Yesterday, Walter Fields of SOMA Black Parents Workshop announced the organization’s intention to file a lawsuit against the South Orange-Maplewood School District, citing “violations of federal and state laws, including Title VI of the federal Civil Rights Act of 1964 and Article I, Paragraph 5 of the New Jersey Constitution.”
Fields contends that the district has not met the standards stipulated in a resolution between the district and the U.S. Department of Education Office of Civil Rights announced in October 2014. Read that resolution here.
The suit follows on the release of the “Update on Office of Civil Rights Consent Agreement” report at the October Board of Education that detailed that little meaningful progress has been made on increasing enrollment of students of color in higher level classes despite the passage two years ago of a sweeping Access & Equity policy.
“We are basing these claims upon the district’s failure to comply with a Resolution Agreement it signed with the U.S. Department of Education Office of Civil Rights (OCR) and data the school district released on October 16, 2017 that demonstrates its failure to end the discriminatory practices OCR cited in its initial investigation,” said Fields in a statement released to media.
“The district was given three years to put in place a substantive plan to close the racial achievement gap and it has not done so. Over the last three years another cohort of African-American students has been ill-served by this district and denied the education to which they are legally entitled. After twenty plus years of these practices, the time has come for the South Orange-Maplewood School District to be held fully accountable for these unacceptable educational outcomes.”
Materials provided by Fields also included a letter from Black Parents Workshop counsel Robert Tarver asserting that two African-American students had been denied access to upper level classes at the start of the school year in September. The district previously replied to the letter, saying that it had met students requests to be placed in Honors classes, despite the requests being made after the start of the school year. Read more here.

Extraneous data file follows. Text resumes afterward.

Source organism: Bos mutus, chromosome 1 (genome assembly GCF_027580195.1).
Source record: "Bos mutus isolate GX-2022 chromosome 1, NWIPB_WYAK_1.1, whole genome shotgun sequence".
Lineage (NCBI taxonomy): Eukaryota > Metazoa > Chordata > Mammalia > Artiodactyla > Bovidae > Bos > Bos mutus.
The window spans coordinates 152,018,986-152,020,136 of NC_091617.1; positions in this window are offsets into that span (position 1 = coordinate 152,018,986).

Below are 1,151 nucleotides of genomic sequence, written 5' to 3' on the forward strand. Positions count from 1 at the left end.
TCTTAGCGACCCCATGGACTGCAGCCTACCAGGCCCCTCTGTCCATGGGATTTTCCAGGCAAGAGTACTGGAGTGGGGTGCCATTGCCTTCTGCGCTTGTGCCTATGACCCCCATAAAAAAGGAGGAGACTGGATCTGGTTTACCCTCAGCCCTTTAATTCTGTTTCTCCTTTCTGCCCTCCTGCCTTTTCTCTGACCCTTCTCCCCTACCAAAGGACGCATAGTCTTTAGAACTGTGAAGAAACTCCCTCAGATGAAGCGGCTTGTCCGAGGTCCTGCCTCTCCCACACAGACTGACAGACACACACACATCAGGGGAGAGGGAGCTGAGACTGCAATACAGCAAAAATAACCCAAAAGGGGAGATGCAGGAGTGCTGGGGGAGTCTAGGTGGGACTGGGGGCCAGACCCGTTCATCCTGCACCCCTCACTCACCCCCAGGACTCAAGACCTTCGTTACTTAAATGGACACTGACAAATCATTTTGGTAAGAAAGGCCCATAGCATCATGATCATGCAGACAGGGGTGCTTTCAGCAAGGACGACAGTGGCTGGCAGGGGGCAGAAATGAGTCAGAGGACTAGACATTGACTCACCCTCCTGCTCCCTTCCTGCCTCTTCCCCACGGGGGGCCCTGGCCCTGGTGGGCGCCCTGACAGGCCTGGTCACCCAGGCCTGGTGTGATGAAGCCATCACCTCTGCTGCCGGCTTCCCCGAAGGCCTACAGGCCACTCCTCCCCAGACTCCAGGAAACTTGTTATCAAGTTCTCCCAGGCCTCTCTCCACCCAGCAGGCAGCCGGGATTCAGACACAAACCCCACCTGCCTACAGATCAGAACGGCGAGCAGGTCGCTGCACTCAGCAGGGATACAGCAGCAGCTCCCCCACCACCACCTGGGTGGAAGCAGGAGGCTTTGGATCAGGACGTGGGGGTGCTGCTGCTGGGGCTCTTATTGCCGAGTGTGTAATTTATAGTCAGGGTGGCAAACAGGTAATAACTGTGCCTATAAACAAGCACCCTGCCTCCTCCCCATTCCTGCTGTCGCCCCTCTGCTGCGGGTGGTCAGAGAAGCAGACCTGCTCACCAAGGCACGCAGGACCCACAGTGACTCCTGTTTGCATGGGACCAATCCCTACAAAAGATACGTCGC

Fields also included a November 2015 letter of recommendation authored by Columbia High School Principal Elizabeth Aaron and addressed to the University of Pittsburgh on behalf of his daughter Jordan who was applying to the School of Engineering. The letter details difficulties Jordan faced in being placed in advanced math classes and being provided support once there. Aaron writes, “As part of the resolution agreement with the Office of Civil Rights, the district has acknowledged and agreed to address any patterns of exclusion or practice at the classroom, building or district level of excluding African-American students from upper level and AP mathematics classes.”
Fields had taken part in a separate complaint filed by the American Civil Liberties Union, ACLU of New Jersey, and the Center for Civil Rights Remedies of the Civil Rights Project at UCLA against the South Orange-Maplewood School District with the federal Department of Education’s Office of Civil Rights (OCR) in October 2014.
Read Fields’ full statement and other materials presented at yesterday’s press conference announcing the suit below.